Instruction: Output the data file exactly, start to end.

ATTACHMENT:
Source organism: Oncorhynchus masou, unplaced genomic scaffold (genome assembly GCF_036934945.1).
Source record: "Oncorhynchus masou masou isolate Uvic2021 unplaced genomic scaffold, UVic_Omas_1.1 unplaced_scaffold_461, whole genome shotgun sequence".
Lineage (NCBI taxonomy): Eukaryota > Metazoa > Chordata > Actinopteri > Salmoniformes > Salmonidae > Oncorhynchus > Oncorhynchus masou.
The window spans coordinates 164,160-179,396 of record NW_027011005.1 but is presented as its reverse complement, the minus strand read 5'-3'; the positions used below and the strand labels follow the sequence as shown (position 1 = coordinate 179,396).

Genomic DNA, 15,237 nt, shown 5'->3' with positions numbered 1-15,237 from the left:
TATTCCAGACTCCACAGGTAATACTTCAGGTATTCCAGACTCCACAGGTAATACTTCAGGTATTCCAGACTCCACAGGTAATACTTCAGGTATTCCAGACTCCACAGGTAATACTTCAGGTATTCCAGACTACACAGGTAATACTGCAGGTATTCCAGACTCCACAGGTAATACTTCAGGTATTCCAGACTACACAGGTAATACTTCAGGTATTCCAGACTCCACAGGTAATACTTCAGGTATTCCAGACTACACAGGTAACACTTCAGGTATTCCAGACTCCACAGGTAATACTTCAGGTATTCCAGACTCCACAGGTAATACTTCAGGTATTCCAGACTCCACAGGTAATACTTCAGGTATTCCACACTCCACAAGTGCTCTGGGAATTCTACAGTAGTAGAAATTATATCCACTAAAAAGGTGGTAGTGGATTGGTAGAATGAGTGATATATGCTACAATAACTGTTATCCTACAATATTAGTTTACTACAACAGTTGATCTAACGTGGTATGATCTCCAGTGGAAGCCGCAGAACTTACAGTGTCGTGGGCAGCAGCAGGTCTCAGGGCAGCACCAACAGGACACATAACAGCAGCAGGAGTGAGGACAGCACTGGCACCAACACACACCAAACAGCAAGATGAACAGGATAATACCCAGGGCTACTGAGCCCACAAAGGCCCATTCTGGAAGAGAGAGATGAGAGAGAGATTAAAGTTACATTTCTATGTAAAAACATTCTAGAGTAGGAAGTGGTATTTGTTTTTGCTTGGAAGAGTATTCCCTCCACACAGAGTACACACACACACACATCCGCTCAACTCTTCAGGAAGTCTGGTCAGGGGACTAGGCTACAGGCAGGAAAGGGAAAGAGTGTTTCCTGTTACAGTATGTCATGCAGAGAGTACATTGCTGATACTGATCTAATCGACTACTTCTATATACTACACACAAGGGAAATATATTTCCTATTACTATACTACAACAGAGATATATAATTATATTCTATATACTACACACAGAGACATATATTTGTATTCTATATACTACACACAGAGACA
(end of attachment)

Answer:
Source organism: Oncorhynchus masou, unplaced genomic scaffold (genome assembly GCF_036934945.1).
Source record: "Oncorhynchus masou masou isolate Uvic2021 unplaced genomic scaffold, UVic_Omas_1.1 unplaced_scaffold_461, whole genome shotgun sequence".
Lineage (NCBI taxonomy): Eukaryota > Metazoa > Chordata > Actinopteri > Salmoniformes > Salmonidae > Oncorhynchus > Oncorhynchus masou.
The window spans coordinates 164,160-179,396 of record NW_027011005.1 but is presented as its reverse complement, the minus strand read 5'-3'; the positions used below and the strand labels follow the sequence as shown (position 1 = coordinate 179,396).

Genomic DNA, 15,237 nt, shown 5'->3' with positions numbered 1-15,237 from the left:
TATTCCAGACTCCACAGGTAATACTTCAGGTATTCCAGACTCCACAGGTAATACTTCAGGTATTCCAGACTCCACAGGTAATACTTCAGGTATTCCAGACTCCACAGGTAATACTTCAGGTATTCCAGACTACACAGGTAATACTGCAGGTATTCCAGACTCCACAGGTAATACTTCAGGTATTCCAGACTACACAGGTAATACTTCAGGTATTCCAGACTCCACAGGTAATACTTCAGGTATTCCAGACTACACAGGTAACACTTCAGGTATTCCAGACTCCACAGGTAATACTTCAGGTATTCCAGACTCCACAGGTAATACTTCAGGTATTCCAGACTCCACAGGTAATACTTCAGGTATTCCACACTCCACAAGTGCTCTGGGAATTCTACAGTAGTAGAAATTATATCCACTAAAAAGGTGGTAGTGGATTGGTAGAATGAGTGATATATGCTACAATAACTGTTATCCTACAATATTAGTTTACTACAACAGTTGATCTAACGTGGTATGATCTCCAGTGGAAGCCGCAGAACTTACAGTGTCGTGGGCAGCAGCAGGTCTCAGGGCAGCACCAACAGGACACATAACAGCAGCAGGAGTGAGGACAGCACTGGCACCAACACACACCAAACAGCAAGATGAACAGGATAATACCCAGGGCTACTGAGCCCACAAAGGCCCATTCTGGAAGAGAGAGATGAGAGAGAGATTAAAGTTACATTTCTATGTAAAAACATTCTAGAGTAGGAAGTGGTATTTGTTTTTGCTTGGAAGAGTATTCCCTCCACACAGAGTACACACACACACACATCCGCTCAACTCTTCAGGAAGTCTGGTCAGGGGACTAGGCTACAGGCAGGAAAGGGAAAGAGTGTTTCCTGTTACAGTATGTCATGCAGAGAGTACATTGCTGATACTGATCTAATCGACTACTTCTATATACTACACACAAGGGAAATATATTTCCTATTACTATACTACAACAGAGATATATAATTATATTCTATATACTACACACAGAGACATATATTTGTATTCTATATACTACACACAGAGACA